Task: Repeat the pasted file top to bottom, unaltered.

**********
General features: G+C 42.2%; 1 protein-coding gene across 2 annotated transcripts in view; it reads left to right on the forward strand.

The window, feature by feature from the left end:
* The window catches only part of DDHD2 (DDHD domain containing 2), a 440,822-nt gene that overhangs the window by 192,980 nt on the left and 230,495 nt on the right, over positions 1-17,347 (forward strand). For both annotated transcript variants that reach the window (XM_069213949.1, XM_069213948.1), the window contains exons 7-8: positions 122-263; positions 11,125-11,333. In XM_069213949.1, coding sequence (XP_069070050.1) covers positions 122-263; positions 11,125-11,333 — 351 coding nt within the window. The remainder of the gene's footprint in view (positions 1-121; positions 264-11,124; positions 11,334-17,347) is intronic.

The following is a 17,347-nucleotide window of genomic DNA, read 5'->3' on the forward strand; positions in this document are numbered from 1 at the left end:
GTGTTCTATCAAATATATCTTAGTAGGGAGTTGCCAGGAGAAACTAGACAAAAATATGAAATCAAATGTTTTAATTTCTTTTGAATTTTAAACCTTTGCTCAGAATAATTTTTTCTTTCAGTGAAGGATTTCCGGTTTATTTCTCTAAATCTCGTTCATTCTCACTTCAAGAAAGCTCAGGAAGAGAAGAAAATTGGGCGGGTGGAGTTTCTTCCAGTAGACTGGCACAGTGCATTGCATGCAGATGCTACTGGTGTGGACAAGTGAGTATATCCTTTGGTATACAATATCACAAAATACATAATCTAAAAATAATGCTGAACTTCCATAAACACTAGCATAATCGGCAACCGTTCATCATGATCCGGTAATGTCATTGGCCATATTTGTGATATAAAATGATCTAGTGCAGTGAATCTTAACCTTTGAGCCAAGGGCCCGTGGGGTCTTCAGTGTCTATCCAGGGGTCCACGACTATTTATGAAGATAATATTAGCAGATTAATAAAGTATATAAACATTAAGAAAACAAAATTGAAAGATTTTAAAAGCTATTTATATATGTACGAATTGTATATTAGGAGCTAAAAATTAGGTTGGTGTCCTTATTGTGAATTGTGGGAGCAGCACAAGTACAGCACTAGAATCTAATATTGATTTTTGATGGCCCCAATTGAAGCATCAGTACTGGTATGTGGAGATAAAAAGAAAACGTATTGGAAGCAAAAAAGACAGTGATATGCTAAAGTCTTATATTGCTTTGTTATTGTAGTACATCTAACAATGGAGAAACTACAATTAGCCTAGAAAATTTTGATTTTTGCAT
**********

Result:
General features: G+C 42.2%; 1 protein-coding gene across 2 annotated transcripts in view; it reads left to right on the forward strand.

The window, feature by feature from the left end:
* The window catches only part of DDHD2 (DDHD domain containing 2), a 440,822-nt gene that overhangs the window by 192,980 nt on the left and 230,495 nt on the right, over positions 1-17,347 (forward strand). For both annotated transcript variants that reach the window (XM_069213949.1, XM_069213948.1), the window contains exons 7-8: positions 122-263; positions 11,125-11,333. In XM_069213949.1, coding sequence (XP_069070050.1) covers positions 122-263; positions 11,125-11,333 — 351 coding nt within the window. The remainder of the gene's footprint in view (positions 1-121; positions 264-11,124; positions 11,334-17,347) is intronic.

The following is a 17,347-nucleotide window of genomic DNA, read 5'->3' on the forward strand; positions in this document are numbered from 1 at the left end:
GTGTTCTATCAAATATATCTTAGTAGGGAGTTGCCAGGAGAAACTAGACAAAAATATGAAATCAAATGTTTTAATTTCTTTTGAATTTTAAACCTTTGCTCAGAATAATTTTTTCTTTCAGTGAAGGATTTCCGGTTTATTTCTCTAAATCTCGTTCATTCTCACTTCAAGAAAGCTCAGGAAGAGAAGAAAATTGGGCGGGTGGAGTTTCTTCCAGTAGACTGGCACAGTGCATTGCATGCAGATGCTACTGGTGTGGACAAGTGAGTATATCCTTTGGTATACAATATCACAAAATACATAATCTAAAAATAATGCTGAACTTCCATAAACACTAGCATAATCGGCAACCGTTCATCATGATCCGGTAATGTCATTGGCCATATTTGTGATATAAAATGATCTAGTGCAGTGAATCTTAACCTTTGAGCCAAGGGCCCGTGGGGTCTTCAGTGTCTATCCAGGGGTCCACGACTATTTATGAAGATAATATTAGCAGATTAATAAAGTATATAAACATTAAGAAAACAAAATTGAAAGATTTTAAAAGCTATTTATATATGTACGAATTGTATATTAGGAGCTAAAAATTAGGTTGGTGTCCTTATTGTGAATTGTGGGAGCAGCACAAGTACAGCACTAGAATCTAATATTGATTTTTGATGGCCCCAATTGAAGCATCAGTACTGGTATGTGGAGATAAAAAGAAAACGTATTGGAAGCAAAAAAGACAGTGATATGCTAAAGTCTTATATTGCTTTGTTATTGTAGTACATCTAACAATGGAGAAACTACAATTAGCCTAGAAAATTTTGATTTTTGCAT